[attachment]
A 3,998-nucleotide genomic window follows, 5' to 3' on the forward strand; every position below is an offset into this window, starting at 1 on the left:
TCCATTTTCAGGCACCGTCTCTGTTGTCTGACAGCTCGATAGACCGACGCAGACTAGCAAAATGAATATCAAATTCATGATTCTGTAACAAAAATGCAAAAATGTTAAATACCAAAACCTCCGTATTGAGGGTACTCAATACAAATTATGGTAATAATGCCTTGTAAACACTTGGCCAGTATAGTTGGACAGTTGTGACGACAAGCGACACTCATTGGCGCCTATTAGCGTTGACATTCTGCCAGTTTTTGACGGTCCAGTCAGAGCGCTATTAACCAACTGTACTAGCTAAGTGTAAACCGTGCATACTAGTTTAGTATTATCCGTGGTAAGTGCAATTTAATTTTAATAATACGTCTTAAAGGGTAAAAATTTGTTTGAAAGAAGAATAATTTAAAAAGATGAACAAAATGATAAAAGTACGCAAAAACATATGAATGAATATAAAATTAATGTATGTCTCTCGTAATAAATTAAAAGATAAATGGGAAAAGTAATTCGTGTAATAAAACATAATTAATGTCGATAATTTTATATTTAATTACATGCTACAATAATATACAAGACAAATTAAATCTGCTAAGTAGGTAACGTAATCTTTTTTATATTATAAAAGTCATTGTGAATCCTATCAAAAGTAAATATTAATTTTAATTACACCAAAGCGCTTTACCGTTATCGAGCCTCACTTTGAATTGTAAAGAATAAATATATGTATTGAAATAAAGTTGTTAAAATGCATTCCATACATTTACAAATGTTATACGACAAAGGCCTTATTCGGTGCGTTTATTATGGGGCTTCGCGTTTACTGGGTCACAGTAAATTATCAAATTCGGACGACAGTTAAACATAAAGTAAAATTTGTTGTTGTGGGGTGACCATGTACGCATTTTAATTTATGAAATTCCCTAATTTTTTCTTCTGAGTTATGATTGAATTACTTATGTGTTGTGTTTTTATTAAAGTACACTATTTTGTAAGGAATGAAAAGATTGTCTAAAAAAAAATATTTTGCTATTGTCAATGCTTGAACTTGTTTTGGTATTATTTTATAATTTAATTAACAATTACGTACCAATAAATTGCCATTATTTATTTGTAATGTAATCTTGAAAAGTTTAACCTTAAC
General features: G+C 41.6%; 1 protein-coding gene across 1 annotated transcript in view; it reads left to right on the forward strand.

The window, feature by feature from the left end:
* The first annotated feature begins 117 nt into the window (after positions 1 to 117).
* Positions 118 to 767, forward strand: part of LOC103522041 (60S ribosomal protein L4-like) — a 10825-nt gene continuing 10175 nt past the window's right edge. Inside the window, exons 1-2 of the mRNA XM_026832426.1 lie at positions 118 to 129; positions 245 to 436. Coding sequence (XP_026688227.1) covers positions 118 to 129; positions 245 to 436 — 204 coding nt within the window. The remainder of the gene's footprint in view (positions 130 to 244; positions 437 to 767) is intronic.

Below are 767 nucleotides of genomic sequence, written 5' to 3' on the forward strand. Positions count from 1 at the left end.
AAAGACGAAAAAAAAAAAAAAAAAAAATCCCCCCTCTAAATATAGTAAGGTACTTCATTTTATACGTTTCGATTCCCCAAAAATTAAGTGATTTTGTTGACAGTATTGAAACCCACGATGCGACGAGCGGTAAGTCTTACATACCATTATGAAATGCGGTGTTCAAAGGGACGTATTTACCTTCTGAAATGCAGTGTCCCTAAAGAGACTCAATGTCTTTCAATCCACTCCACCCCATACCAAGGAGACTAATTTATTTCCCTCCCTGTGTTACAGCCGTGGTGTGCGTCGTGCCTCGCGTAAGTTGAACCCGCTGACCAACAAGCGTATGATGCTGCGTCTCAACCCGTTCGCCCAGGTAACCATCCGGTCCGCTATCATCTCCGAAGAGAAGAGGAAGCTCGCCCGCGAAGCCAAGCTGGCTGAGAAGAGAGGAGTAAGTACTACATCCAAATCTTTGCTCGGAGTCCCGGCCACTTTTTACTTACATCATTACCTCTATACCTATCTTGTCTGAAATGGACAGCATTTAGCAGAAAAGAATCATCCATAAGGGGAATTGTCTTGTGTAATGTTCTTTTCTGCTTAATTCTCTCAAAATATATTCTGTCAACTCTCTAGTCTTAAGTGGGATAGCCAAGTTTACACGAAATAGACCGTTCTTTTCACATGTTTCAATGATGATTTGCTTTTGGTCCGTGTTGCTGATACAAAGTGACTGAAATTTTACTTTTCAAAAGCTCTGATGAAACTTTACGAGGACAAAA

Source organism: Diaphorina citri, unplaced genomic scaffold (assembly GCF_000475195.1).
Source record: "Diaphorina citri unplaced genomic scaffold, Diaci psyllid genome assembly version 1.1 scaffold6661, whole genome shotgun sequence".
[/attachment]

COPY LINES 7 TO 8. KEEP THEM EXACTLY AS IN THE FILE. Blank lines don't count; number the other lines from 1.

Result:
Below are 767 nucleotides of genomic sequence, written 5' to 3' on the forward strand. Positions count from 1 at the left end.
AAAGACGAAAAAAAAAAAAAAAAAAAATCCCCCCTCTAAATATAGTAAGGTACTTCATTTTATACGTTTCGATTCCCCAAAAATTAAGTGATTTTGTTGACAGTATTGAAACCCACGATGCGACGAGCGGTAAGTCTTACATACCATTATGAAATGCGGTGTTCAAAGGGACGTATTTACCTTCTGAAATGCAGTGTCCCTAAAGAGACTCAATGTCTTTCAATCCACTCCACCCCATACCAAGGAGACTAATTTATTTCCCTCCCTGTGTTACAGCCGTGGTGTGCGTCGTGCCTCGCGTAAGTTGAACCCGCTGACCAACAAGCGTATGATGCTGCGTCTCAACCCGTTCGCCCAGGTAACCATCCGGTCCGCTATCATCTCCGAAGAGAAGAGGAAGCTCGCCCGCGAAGCCAAGCTGGCTGAGAAGAGAGGAGTAAGTACTACATCCAAATCTTTGCTCGGAGTCCCGGCCACTTTTTACTTACATCATTACCTCTATACCTATCTTGTCTGAAATGGACAGCATTTAGCAGAAAAGAATCATCCATAAGGGGAATTGTCTTGTGTAATGTTCTTTTCTGCTTAATTCTCTCAAAATATATTCTGTCAACTCTCTAGTCTTAAGTGGGATAGCCAAGTTTACACGAAATAGACCGTTCTTTTCACATGTTTCAATGATGATTTGCTTTTGGTCCGTGTTGCTGATACAAAGTGACTGAAATTTTACTTTTCAAAAGCTCTGATGAAACTTTACGAGGACAAAA